On Wednesday afternoon, Colton Pogue couldn’t put down his phone.
As round after round of the 2018 Major League Baseball Amateur Draft concluded, the St. Joseph Mustangs shortstop inched closer to the territory where he could hear his name called.
A coach from Pittsburg State called and told the recent Gorilla grad to be ready come the start of the 29th round.
“I really didn’t believe it at the time. I was laying in bed just scrolling through Twitter and I would not stop scrolling, just kept updating,” Pogue said.
With the 881st overall pick in the 29th round Wednesday, the Washington Nationals turned a Blue Springs, Missouri, boy’s dream into a reality.
“I saw ‘Pittsburg State’ come up and I just could not believe it. I just started bawling. My dad called me and we had a pretty special moment. It was pretty amazing,” Pogue said.
The two-year Mustang shortstop led the team to its fifth MINK League title in 2017, posting a .362 batting average. He scored 31 runs on 12 extra-base hits with 11 stolen bases.
Pogue wrapped up his senior campaign earning first-team All-MIAA and second-team All-Central Region honors. The Blue Springs South grad batted .400 with 64 runs scored, 19 doubles, 10 home runs and 42 RBIs. He earned honorable mention All-MIAA honors as a junior in 2017. Pogue transferred to Pitt State from NCAA Division I Western Illinois University, where he played two seasons (2015-16).
But on draft day, he thought back to the very beginning of his journey.
When Pogue was 4 years old, the time he started falling in love with baseball, he was diagnosed with diabetes. It also was at that age when he started talking about playing professional baseball with his grandpa, Evan Davis, who passed away at the age of 69 in 2015.
“My grandpa was a big part of my life,” Pogue said. “I wish he could be here. These are tears of joy. I know he’s looking down and he’s proud of me.
“He’d be going around to everybody he knew telling them that’s his grandson,” he added with a smile. “I have a tattoo that says ‘Stay Within Yourself 6’, and he’d be up there screaming it when I was going to the plate. He’d be extremely, extremely proud right now.”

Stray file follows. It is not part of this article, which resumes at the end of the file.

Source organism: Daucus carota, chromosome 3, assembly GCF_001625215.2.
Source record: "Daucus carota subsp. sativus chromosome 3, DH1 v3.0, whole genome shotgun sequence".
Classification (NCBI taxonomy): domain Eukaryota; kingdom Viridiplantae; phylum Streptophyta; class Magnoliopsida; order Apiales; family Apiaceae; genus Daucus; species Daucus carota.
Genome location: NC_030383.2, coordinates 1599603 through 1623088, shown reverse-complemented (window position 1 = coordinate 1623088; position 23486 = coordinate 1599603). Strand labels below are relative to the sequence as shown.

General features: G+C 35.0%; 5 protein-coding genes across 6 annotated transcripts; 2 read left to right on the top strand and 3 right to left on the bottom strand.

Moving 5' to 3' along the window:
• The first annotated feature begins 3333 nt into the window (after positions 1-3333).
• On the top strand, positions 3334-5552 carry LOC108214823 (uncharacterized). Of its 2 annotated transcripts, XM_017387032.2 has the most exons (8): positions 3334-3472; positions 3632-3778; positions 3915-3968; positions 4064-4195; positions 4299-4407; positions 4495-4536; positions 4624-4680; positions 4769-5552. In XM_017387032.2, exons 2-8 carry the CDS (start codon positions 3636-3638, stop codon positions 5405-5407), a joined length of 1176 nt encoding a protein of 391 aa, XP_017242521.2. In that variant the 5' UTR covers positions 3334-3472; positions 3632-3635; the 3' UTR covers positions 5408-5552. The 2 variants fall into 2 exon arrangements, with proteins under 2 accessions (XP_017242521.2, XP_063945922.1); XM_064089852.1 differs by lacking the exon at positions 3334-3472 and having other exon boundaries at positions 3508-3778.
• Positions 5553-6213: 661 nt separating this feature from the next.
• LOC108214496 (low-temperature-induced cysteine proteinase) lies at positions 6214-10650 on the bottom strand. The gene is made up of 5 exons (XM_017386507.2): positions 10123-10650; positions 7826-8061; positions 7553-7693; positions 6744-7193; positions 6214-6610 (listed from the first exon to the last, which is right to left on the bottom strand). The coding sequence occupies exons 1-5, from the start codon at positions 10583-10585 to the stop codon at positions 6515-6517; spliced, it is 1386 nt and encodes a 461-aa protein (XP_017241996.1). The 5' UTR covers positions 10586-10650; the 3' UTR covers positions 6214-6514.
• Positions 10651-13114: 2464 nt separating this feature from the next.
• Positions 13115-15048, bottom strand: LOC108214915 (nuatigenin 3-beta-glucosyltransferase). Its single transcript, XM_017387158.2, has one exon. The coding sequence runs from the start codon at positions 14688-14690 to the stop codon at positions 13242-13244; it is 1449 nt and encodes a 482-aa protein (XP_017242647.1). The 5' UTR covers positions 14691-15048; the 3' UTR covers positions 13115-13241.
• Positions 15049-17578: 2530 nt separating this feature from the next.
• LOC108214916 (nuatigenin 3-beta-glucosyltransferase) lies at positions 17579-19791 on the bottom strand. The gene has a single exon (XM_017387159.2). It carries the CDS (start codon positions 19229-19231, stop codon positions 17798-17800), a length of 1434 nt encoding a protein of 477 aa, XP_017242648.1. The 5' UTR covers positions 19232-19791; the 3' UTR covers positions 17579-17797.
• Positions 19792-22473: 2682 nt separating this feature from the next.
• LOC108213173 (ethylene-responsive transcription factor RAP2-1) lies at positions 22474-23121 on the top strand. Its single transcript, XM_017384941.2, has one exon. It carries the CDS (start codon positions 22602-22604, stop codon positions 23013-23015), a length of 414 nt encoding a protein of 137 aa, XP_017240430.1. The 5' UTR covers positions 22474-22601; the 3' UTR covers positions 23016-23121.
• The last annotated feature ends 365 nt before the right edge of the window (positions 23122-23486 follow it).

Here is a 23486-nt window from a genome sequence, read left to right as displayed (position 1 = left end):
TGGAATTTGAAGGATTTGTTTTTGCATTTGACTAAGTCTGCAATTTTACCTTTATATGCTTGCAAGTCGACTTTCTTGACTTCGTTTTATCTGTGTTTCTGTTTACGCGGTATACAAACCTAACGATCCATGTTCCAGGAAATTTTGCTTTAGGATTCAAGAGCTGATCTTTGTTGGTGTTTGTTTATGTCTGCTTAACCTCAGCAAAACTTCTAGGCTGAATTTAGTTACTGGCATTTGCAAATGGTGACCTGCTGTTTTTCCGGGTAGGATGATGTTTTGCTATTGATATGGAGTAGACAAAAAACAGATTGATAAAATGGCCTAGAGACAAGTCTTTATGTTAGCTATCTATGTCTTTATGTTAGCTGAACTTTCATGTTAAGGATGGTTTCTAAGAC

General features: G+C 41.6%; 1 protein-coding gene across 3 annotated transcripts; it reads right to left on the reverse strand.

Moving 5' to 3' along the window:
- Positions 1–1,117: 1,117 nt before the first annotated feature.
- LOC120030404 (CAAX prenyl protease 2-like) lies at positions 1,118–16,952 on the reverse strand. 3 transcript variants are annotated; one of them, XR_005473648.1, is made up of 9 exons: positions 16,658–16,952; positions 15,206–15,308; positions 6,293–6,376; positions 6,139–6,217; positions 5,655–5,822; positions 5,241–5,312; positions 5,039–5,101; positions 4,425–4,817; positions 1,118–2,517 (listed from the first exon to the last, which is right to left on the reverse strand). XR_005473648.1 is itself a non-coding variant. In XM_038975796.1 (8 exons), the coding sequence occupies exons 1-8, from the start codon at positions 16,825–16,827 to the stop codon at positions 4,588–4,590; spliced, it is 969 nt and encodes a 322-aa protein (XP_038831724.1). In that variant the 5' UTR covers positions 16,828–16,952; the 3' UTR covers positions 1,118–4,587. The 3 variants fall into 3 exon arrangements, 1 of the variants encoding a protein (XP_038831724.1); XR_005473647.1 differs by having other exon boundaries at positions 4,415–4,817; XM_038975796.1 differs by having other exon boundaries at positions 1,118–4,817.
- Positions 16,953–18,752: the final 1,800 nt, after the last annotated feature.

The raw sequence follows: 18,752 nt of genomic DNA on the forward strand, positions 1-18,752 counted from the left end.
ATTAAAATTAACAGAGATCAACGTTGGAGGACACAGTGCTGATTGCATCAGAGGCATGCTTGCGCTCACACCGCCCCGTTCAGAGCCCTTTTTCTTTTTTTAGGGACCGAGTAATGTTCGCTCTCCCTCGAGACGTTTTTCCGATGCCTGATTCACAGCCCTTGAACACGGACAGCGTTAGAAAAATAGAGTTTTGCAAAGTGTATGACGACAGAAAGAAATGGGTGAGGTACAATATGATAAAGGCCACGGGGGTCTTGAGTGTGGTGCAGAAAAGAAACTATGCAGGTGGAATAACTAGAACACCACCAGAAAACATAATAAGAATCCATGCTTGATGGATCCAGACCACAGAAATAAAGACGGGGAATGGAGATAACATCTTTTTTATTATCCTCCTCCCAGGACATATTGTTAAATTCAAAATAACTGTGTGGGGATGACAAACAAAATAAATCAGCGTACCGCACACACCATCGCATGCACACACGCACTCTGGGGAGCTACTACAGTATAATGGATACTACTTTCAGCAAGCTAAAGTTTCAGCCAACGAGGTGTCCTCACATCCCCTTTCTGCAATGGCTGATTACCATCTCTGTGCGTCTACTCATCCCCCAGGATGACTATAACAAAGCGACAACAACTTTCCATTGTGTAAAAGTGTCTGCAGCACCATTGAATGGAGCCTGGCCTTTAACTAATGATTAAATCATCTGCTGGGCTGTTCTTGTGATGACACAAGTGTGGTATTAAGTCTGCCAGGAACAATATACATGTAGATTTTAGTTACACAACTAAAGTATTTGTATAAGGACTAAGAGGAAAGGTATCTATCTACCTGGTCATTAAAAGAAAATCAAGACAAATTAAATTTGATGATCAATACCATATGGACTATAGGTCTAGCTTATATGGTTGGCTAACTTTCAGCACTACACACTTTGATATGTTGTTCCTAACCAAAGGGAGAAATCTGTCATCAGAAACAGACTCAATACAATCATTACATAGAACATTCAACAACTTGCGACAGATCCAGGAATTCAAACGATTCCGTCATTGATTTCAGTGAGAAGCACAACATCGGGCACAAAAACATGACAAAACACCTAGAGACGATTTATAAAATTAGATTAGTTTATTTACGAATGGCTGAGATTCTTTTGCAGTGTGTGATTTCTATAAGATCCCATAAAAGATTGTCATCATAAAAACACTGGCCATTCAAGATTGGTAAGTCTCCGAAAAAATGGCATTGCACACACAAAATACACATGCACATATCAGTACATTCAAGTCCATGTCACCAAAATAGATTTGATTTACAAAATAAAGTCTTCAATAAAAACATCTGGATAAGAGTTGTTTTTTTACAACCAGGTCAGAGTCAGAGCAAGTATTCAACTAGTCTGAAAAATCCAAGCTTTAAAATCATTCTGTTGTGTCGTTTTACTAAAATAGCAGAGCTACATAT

Going forward, there are plenty of unknowns. Pogue will hop on a plane Thursday and likely be sent to assignment with the Nationals’ rookie-level club in West Palm Beach, Florida, the Gulf Coast Nationals.
He’s unsure of what position he’ll be asked to play, but that doesn’t matter to Pogue.
“It really doesn’t matter to me. My dream came true. Now you’ve just gotta make a new dream and you’ve gotta keep working, find new things to keep working toward,” Pogue said. “I didn’t think this possible. You go to a D-II school and you don’t think you can do it. I’m just beyond blessed right now.”
Though the Mustangs now must replace one of the top players in the MINK League, there’s no shortage of excitement to send another to the show.
“He’s worked really hard for this. We’re all very excited for him,” manager Johnny Coy said. “He’s a very dynamic player and hits the ball well. We’re super happy for him. We’re happy that he’s going on to bigger and better things.”
Pogue looks at the examples set by Mike Trout and Bryce Harper, players who show up to the ballpark each and every day and give max effort.
It’s the example he will follow gladly, with one ultimate goal now ahead.
“To get the call-up to the bigs,” Pogue said, grinning ear to ear. “It’s gonna be a long process. You’ve gotta perform every single day. You have to be a consistent baseball player. You have to be a consistent defender, a good teammate, and you have to work hard every single day.
“I think that’s something I wanna try to take into pro ball. I don’t care what people think. I just wanna play hard.”